32f5749fa6cf7adbeb0b0b031ba82b46

(41747)

on December 07, 2011
at 11:56 PM

Jay- It certainly might, though I'd wager the difference is probably more academic than anything. Phytic acid will chelate any and all polyvalent cations.

4781cf8ae1bfcb558dfb056af17bea94

(4359)

on December 07, 2011
at 10:56 PM

You didn't ask a question but I assume you are asking for a sanity check. I think what you wrote sounds reasonable, thought I wouldn't be confident in the conclusion until you repeat the experiment a few times.

Medium avatar

(39821)

on December 07, 2011
at 10:52 PM

That's a good point; I would suspect that if the removal did in fact reverse the symptoms, it would be the result of removing the caffeine alongside the avoidance of a food that isn't tolerated for whatever reason.

4781cf8ae1bfcb558dfb056af17bea94

(4359)

on December 07, 2011
at 10:52 PM

I think phytic acid has a greater affinity for zinc than for copper.

4781cf8ae1bfcb558dfb056af17bea94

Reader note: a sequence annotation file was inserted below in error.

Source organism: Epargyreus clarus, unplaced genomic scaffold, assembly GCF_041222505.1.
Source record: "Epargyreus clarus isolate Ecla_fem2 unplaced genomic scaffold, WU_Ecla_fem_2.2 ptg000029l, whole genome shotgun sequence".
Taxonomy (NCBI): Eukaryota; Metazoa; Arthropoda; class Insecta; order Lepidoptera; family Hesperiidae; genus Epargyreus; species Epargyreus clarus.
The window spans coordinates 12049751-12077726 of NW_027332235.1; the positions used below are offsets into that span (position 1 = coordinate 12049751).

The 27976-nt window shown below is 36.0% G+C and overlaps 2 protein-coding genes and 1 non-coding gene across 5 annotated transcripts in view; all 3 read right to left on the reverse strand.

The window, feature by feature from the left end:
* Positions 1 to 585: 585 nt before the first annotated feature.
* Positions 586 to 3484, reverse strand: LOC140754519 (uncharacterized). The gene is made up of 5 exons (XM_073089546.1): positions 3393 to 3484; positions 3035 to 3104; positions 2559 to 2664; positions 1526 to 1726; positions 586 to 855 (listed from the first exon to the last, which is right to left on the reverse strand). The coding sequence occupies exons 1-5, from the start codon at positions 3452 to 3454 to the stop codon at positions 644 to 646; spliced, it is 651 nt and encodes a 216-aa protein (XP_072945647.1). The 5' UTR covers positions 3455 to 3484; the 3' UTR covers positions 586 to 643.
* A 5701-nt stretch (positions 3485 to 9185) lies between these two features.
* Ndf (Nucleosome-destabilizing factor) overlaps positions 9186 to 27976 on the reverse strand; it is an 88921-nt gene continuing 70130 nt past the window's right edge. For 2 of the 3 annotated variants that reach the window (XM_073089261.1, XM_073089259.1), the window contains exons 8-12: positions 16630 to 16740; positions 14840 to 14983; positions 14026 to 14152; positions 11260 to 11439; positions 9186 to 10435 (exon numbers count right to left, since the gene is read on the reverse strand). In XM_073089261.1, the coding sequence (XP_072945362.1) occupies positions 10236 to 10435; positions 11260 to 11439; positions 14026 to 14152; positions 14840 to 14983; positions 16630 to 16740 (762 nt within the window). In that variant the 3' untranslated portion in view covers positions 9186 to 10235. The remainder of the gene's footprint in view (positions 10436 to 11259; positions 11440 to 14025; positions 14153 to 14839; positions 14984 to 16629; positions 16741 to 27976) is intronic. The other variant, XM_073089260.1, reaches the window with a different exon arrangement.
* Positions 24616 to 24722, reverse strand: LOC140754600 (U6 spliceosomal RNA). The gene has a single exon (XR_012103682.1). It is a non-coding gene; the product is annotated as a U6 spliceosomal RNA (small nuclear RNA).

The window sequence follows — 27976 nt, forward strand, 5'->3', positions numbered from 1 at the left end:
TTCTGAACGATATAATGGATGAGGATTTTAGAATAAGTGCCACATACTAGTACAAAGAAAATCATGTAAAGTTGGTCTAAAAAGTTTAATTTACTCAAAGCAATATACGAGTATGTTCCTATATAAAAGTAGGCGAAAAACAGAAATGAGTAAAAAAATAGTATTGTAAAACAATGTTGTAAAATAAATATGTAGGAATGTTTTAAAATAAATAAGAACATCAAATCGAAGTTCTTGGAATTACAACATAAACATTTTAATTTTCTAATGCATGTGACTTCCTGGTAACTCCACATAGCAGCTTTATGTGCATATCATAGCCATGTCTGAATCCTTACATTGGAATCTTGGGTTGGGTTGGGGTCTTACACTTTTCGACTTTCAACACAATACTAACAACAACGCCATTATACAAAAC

(4359)

on December 07, 2011
at 10:51 PM

Zinc and copper status are hard to establish clinically.

7bad6c4e7d681fab6a4aa4580f442e0c

(707)

on December 07, 2011
at 09:52 PM

My iron levels are perfectly fine, so that's not an issue. And yes, I'm going to make some chicken livers tomorrow.

Ef4c5b09fdccf73be575d3a0c267fdd9

(2539)

on December 07, 2011
at 08:00 PM

I would also add that liver is a way better source of copper than chocolate... though less tasty ;-. Maybe get your ferritin/iron checked? Too high can cause inbalances in Cu/Zinc and also the skin issues you speak of.

7bad6c4e7d681fab6a4aa4580f442e0c

(707)

on December 07, 2011
at 07:53 PM

I'm in no way planning on neglecting copper, I'm getting plenty of it in my diet, no worries.

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8 Answers

2
Ef4c5b09fdccf73be575d3a0c267fdd9

(2539)

on December 07, 2011
at 07:51 PM

It's most likely you are low on zinc.. but you may be low in copper too. Copper gets malinged too much if you ask me. You could be deficient in both. I would get this checked out before you start creating a brand new imbalance with zinc/copper. Eat liver once a week, eat plants, eat oysters, maybe supplement a low dose zinc. But don't neglect copper.